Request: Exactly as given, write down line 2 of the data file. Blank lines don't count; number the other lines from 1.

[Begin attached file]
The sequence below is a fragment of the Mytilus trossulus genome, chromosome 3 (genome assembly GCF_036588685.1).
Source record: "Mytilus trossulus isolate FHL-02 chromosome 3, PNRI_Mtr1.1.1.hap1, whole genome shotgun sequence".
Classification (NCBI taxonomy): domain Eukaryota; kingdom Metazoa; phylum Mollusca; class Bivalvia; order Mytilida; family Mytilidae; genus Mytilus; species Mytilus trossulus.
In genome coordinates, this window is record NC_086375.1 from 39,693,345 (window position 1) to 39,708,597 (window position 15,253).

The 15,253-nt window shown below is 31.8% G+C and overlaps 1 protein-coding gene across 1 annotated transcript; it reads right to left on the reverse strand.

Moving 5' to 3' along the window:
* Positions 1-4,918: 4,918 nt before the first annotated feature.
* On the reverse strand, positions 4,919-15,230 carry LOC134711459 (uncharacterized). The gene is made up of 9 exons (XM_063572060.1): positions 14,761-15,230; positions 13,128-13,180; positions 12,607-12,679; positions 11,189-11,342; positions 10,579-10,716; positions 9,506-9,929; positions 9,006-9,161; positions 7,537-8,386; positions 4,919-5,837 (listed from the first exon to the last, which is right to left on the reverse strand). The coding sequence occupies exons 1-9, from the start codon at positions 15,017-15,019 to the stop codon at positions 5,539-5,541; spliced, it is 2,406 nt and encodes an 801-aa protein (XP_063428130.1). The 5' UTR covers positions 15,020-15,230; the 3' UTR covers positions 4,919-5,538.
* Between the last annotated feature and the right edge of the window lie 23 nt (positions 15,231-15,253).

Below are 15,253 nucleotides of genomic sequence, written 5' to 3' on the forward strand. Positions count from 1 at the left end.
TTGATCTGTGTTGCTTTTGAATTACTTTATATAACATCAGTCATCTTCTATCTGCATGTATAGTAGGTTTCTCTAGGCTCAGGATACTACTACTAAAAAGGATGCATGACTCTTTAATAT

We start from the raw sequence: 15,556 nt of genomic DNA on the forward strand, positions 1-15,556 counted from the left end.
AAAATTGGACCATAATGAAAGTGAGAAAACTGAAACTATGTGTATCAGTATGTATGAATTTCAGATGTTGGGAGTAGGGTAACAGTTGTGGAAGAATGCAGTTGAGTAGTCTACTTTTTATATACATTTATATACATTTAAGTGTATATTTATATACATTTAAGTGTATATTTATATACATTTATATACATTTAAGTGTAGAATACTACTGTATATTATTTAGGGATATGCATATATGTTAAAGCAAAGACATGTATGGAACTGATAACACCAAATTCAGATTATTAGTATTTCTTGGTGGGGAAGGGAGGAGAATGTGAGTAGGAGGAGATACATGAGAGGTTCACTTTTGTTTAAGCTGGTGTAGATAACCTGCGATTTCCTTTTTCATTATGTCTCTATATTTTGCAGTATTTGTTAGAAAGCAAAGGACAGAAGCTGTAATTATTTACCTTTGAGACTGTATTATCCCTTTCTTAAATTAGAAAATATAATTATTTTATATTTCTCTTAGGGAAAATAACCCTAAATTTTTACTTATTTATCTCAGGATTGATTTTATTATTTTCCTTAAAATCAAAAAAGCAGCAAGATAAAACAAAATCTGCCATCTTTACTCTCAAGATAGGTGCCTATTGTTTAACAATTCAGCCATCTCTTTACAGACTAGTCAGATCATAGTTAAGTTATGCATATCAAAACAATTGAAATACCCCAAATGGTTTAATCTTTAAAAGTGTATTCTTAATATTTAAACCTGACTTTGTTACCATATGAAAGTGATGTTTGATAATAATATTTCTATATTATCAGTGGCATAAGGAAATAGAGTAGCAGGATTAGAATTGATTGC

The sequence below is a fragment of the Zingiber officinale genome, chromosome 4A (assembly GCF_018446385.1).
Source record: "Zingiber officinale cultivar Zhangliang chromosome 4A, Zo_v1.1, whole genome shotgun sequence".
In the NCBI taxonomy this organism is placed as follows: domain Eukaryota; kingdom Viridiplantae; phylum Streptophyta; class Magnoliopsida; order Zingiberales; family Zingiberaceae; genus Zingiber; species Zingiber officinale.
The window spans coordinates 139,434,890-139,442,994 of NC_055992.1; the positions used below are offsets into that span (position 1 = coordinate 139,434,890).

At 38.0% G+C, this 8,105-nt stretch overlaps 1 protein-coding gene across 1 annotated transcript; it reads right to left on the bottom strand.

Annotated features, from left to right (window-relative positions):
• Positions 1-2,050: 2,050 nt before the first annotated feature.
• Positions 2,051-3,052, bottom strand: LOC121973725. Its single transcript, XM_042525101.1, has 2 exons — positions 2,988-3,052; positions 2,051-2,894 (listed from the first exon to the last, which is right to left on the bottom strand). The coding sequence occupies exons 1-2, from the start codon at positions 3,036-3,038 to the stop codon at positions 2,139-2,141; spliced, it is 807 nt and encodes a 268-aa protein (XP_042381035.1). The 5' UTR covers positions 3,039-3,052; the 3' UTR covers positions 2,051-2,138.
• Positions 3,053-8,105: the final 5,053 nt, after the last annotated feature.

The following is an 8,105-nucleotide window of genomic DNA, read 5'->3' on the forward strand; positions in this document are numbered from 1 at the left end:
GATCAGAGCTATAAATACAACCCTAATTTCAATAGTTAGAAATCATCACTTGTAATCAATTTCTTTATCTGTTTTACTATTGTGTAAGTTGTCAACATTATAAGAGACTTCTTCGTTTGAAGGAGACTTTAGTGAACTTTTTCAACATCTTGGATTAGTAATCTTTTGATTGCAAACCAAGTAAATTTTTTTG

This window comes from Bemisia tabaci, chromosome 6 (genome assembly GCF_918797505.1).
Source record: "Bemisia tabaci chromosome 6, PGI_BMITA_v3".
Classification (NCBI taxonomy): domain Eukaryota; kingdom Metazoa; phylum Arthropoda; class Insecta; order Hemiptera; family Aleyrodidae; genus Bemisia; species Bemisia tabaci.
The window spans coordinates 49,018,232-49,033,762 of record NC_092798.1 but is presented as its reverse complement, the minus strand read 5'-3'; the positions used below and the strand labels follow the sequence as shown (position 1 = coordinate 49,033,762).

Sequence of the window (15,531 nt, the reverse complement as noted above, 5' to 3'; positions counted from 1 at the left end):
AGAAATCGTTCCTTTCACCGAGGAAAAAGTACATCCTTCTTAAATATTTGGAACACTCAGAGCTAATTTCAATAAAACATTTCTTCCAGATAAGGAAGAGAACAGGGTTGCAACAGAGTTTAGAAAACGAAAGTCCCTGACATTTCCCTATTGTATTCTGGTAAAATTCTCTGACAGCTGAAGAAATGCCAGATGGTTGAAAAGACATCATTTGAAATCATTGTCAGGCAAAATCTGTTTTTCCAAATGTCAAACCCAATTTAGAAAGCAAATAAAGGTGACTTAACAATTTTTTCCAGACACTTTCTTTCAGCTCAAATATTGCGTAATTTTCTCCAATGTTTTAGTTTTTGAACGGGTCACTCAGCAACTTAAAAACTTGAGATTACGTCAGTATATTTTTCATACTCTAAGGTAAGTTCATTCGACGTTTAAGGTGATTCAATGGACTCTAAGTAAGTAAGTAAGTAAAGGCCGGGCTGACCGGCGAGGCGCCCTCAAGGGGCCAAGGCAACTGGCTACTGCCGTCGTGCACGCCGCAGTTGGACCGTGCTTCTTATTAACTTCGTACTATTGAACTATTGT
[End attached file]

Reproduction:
Source record: "Mytilus trossulus isolate FHL-02 chromosome 3, PNRI_Mtr1.1.1.hap1, whole genome shotgun sequence".